5. Avoid greenwash

The media is increasingly shrewd about companies that spend more on publicising their green efforts than on the environmental initiatives themselves. Central to helping stakeholders make sense of the environmental and emissions-related claims a company might make is a simpler, more effective and reliable set of metrics. Yet investors and the public still don’t have access to transparent and comparable data on carbon emissions, which means they are still subject to greenwash.

But the world is getting hotter and carbon emissions are believed to be the main reason. With the failure of the climate change talks in Copenhagen to come up with a strict set of rules to keep global warming within a 2°C increase, the onus is firmly on environmentally conscious businesses to set their own targets. The corporate sector should not wait for carbon reduction commitments to be forced upon them.

The best businesses think beyond the boundaries of corporate social responsibility. Doing the right thing doesn’t merely involve corporate philanthropy. Organisations should ensure that sustainability pervades everything that they do. That means, for example, making sure products in your supply chain are sourced from environmentally, as well as socially, sustainable places.

6. Human rights can’t be ‘offset’

A company might make positive contributions to an area by providing employment or development, but that does not mean it can act irresponsibly in other areas. As Amnesty puts it: “In human rights terms, positive action in one area does not absolve any actor of responsibilities for human rights harms elsewhere.”

7. Don’t think you hold all the cards

Evidence recently released by the WikiLeaks website suggests that Shell once thought it had absolute influence over Nigerian officials. But it’s naïve for multinationals to believe they have the power to influence governments in poor countries.

According to consultancy Maplecroft chief executive Alyson Warhurst, the balance of power is shifting and increasingly the governments of poorer countries are assembling a strong cadre of well-educated leaders who will do the best for their countries. This means giving contracts to the best bidders – and that will not include companies that ignore their environmental footprint or fail to engage properly with local communities. Companies that fail to accept this, convinced they can hold sway over the government in poor countries, will be dismissed.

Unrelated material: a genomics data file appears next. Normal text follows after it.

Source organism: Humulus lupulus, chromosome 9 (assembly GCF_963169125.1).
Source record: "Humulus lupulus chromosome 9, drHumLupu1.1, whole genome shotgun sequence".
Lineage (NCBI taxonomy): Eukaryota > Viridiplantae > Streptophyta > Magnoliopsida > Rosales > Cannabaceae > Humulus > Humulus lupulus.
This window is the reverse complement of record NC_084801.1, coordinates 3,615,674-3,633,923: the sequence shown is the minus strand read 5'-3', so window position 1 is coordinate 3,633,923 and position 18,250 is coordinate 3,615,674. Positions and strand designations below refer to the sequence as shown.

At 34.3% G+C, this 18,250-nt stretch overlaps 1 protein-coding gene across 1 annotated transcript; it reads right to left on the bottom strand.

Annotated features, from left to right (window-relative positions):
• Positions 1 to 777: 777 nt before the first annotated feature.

8. Look to the past as well as the future

Until past grievances are addressed properly, the people affected cannot close the door and look to the future. The way forward includes accountability and redress for past wrongs, where they exist.

9. Address root causes as well as symptoms

The oil industry in the Niger Delta faces serious security threats. It is one of the most dangerous oil-producing parts of the world. But the use of force against the militants, while in some cases unavoidable, may also exacerbate the problem.

10. Fight corruption

Multinationals continue to prop up corrupt regimes and support the division of society by paying bribes overseas.

In developing countries alone, politicians and officials are estimated to receive bribes of up to $40bn a year, according to Transparency International. Efforts to combat this problem on the bribe-payers side have stepped up in recent years. Strict penalties have left some companies red faced and others looking over their shoulders.

Almost one in five businesses claim to have lost business as a result of a competitor paying a bribe, according to Transparency International, which indicates the scale of the problem. Tackling this problem should be high on every company’s to do list – bribery is bad for business and society at large. SR

Most environmentally and socially controversial companies of 2010

Rank Company

1 Transocean

2 BP

3 Vedanta Resources

4 Exxon Mobil Corp

5 Foxconn Electronics

6 Chevron Corporation

7 BG Group

8 Royal Dutch Shell

9 Sinar Mas Group

10 Magyar Aluminium

Source: RepRisk